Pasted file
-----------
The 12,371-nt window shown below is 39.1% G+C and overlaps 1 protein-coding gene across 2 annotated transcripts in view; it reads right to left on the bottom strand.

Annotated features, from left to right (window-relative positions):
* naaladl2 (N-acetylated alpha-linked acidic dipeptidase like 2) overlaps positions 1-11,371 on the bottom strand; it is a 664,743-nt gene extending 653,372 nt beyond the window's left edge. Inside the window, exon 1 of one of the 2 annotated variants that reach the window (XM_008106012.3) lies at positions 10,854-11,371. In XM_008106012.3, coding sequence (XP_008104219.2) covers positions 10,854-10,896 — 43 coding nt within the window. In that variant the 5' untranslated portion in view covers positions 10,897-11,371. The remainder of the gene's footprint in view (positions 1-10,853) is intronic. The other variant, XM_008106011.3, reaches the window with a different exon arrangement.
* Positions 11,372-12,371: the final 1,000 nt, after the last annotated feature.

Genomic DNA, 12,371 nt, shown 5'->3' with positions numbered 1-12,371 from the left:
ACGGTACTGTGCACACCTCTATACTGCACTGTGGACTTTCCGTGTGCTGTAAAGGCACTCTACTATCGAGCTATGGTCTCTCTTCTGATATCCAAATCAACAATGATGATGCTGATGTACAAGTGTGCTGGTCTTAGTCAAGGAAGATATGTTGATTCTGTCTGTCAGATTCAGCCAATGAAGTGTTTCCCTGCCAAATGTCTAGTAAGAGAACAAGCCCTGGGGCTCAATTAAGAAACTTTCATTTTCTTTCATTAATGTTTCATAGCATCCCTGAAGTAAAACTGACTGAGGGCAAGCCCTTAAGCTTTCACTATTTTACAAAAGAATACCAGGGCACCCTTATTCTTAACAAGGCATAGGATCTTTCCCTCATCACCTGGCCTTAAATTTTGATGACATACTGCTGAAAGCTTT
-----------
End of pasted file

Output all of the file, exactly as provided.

The 12,371-nt window shown below is 39.1% G+C and overlaps 1 protein-coding gene across 2 annotated transcripts in view; it reads right to left on the bottom strand.

Annotated features, from left to right (window-relative positions):
* naaladl2 (N-acetylated alpha-linked acidic dipeptidase like 2) overlaps positions 1-11,371 on the bottom strand; it is a 664,743-nt gene extending 653,372 nt beyond the window's left edge. Inside the window, exon 1 of one of the 2 annotated variants that reach the window (XM_008106012.3) lies at positions 10,854-11,371. In XM_008106012.3, coding sequence (XP_008104219.2) covers positions 10,854-10,896 — 43 coding nt within the window. In that variant the 5' untranslated portion in view covers positions 10,897-11,371. The remainder of the gene's footprint in view (positions 1-10,853) is intronic. The other variant, XM_008106011.3, reaches the window with a different exon arrangement.
* Positions 11,372-12,371: the final 1,000 nt, after the last annotated feature.

Genomic DNA, 12,371 nt, shown 5'->3' with positions numbered 1-12,371 from the left:
ACGGTACTGTGCACACCTCTATACTGCACTGTGGACTTTCCGTGTGCTGTAAAGGCACTCTACTATCGAGCTATGGTCTCTCTTCTGATATCCAAATCAACAATGATGATGCTGATGTACAAGTGTGCTGGTCTTAGTCAAGGAAGATATGTTGATTCTGTCTGTCAGATTCAGCCAATGAAGTGTTTCCCTGCCAAATGTCTAGTAAGAGAACAAGCCCTGGGGCTCAATTAAGAAACTTTCATTTTCTTTCATTAATGTTTCATAGCATCCCTGAAGTAAAACTGACTGAGGGCAAGCCCTTAAGCTTTCACTATTTTACAAAAGAATACCAGGGCACCCTTATTCTTAACAAGGCATAGGATCTTTCCCTCATCACCTGGCCTTAAATTTTGATGACATACTGCTGAAAGCTTT